Before deal to keep Preakness in Baltimore can reach finish line, it will face jostling in General Assembly

Luke Broadwater and Pamela Wood, The Baltimore Sun on

Published in Horse Racing

BALTIMORE -- While Baltimore leaders celebrate a deal to keep the Preakness Stakes in the city, tough questions await the proposal in next year's General Assembly session.

Wouldn't the money proposed to renovate the Pimlico Race Course and Laurel Park tracks be better used for teachers and schools? When will lawmakers be able to see written copies of legislation and proposed lease agreements? Why didn't Prince George's County, which has a closed horse track, have a seat at the table during negotiations?

"I'm really happy to hear, after all these years of contention, that the parties were able to find a path forward," said Del. Anne Kaiser, a Montgomery County Democrat who is chairwoman of the House Ways and Means Committee, which is likely to hear any racetrack bond legislation. "As with everything, we need to dive into the details to learn more about the deal. How will this impact education funding down the line? What trade-offs will we have to make?"

The city of Baltimore and the Stronach family, owners of the historic but dilapidated Pimlico, said Friday that they had come up with a way to keep the Preakness at the 149-year-old Northwest Baltimore track.

Under the terms of the $375 million deal, roughly $200 million would be used to rebuild Pimlico, which The Stronach Group would give to the city and lease back. A new clubhouse would be built and the track rotated to create parcels of land that the city could sell for private development. Training and stable operations would move south to Laurel Park in Anne Arundel County, which would undergo a roughly $175 million renovation.

Democratic Sen. Nancy King, chairwoman of the Senate's Budget and Taxation Committee that oversees racing and gambling, said she'd been given a basic briefing of the proposal over the phone but that she needs to learn more about the details. Her committee will scrutinize the plan, as it juggles a projected budget deficit, the possibility of legalizing sports betting in Maryland and finding money to pay for ambitious public education reforms suggested by the state's Kirwan commission on education.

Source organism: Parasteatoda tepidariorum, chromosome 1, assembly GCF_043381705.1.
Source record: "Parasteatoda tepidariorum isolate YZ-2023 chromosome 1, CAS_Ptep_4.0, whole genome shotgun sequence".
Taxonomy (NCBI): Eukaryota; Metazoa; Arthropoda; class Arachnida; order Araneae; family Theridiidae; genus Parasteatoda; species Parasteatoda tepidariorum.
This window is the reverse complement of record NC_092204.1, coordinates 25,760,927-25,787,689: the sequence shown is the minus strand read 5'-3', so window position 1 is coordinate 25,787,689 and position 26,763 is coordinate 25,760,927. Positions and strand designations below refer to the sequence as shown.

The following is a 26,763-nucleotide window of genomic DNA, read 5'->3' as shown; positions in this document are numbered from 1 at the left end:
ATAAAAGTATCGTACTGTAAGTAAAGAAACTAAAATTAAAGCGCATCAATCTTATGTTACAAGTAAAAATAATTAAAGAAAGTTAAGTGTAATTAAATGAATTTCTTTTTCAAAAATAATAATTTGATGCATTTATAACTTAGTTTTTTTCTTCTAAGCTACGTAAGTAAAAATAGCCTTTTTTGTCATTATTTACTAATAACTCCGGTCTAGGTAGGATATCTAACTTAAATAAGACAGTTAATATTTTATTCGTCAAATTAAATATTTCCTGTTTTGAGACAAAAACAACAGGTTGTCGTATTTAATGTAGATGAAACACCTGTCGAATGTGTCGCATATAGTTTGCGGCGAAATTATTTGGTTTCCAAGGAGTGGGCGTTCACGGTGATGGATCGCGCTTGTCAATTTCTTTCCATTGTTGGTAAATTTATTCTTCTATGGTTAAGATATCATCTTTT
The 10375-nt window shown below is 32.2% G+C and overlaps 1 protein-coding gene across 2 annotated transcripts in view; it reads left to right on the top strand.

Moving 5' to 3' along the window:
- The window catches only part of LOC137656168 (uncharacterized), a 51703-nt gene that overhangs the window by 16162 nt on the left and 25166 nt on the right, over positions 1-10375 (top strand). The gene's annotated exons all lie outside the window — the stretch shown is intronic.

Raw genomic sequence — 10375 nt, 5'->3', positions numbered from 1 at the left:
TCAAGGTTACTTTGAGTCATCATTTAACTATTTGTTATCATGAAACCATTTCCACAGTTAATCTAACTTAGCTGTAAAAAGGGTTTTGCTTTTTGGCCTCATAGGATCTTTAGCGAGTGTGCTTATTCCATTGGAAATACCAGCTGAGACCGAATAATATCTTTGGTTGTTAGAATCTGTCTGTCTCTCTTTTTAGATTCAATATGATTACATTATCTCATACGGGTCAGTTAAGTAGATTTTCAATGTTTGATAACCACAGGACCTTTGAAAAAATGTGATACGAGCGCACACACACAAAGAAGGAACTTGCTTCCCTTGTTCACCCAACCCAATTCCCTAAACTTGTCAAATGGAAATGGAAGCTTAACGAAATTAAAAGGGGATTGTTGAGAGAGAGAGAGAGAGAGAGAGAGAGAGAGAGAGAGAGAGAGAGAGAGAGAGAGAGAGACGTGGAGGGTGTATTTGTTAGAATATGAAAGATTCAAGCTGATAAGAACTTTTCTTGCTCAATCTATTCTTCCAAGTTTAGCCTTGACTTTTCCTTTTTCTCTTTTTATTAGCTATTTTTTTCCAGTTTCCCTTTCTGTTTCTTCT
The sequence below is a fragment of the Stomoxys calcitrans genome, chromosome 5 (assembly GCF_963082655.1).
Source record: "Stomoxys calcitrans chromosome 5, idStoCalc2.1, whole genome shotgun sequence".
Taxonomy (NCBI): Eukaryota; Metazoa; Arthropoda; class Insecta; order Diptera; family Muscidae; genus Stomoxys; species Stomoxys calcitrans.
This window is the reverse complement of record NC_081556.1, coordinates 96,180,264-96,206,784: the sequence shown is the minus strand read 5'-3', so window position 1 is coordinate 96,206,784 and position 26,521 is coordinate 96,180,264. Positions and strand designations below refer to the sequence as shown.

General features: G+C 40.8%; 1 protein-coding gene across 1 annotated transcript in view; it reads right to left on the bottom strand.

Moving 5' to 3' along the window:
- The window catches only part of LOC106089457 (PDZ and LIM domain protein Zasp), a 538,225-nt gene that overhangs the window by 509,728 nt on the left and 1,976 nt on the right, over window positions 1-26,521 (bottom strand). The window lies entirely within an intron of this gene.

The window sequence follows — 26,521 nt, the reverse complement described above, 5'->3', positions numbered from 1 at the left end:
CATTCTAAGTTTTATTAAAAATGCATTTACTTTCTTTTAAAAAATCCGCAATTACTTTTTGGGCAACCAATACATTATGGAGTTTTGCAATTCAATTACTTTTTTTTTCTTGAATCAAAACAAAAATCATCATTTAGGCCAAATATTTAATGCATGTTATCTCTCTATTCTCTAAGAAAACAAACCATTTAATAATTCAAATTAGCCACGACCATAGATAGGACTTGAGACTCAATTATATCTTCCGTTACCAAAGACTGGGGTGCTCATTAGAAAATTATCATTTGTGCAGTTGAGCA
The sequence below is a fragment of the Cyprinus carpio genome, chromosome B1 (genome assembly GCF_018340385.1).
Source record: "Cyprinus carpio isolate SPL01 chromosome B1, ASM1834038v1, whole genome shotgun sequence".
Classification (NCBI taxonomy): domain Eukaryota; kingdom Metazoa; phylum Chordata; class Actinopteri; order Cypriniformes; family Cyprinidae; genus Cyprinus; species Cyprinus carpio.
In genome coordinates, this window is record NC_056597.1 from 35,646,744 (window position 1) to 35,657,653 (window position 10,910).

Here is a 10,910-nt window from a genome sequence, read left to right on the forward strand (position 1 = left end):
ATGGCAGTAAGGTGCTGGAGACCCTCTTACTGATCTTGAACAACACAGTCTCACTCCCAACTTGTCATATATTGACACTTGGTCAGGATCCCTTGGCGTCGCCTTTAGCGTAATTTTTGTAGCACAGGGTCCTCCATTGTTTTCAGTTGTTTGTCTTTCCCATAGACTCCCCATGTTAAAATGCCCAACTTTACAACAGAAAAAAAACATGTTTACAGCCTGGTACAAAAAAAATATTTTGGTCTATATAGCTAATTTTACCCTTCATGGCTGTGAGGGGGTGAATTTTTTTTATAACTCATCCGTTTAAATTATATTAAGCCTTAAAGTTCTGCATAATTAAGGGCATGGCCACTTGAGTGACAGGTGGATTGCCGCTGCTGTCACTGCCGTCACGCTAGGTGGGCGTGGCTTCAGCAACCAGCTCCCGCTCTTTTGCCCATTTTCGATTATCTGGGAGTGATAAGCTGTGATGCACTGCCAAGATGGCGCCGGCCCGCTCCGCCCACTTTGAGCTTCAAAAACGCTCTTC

"Every time I hear the Senate president making speeches, he says: 'We're going to talk about Kirwan. We're going to talk about school construction. We're going to talk about sports betting.' He lists all these things and they're all in my committee," King said.

The parties have not yet drafted proposed legislation, but plan to do so before the next General Assembly session starts in January. The bill is expected to be complex and is tentatively dubbed the "Racing and Community Development Act of 2020."

Any law would need to authorize the Maryland Stadium Authority ? or another state entity ? to borrow money for the track redevelopments by issuing bonds. The stadium authority would be given responsibility for administering the money, a job now done by the Maryland Racing Commission.

The Stadium Authority also would manage the construction projects.


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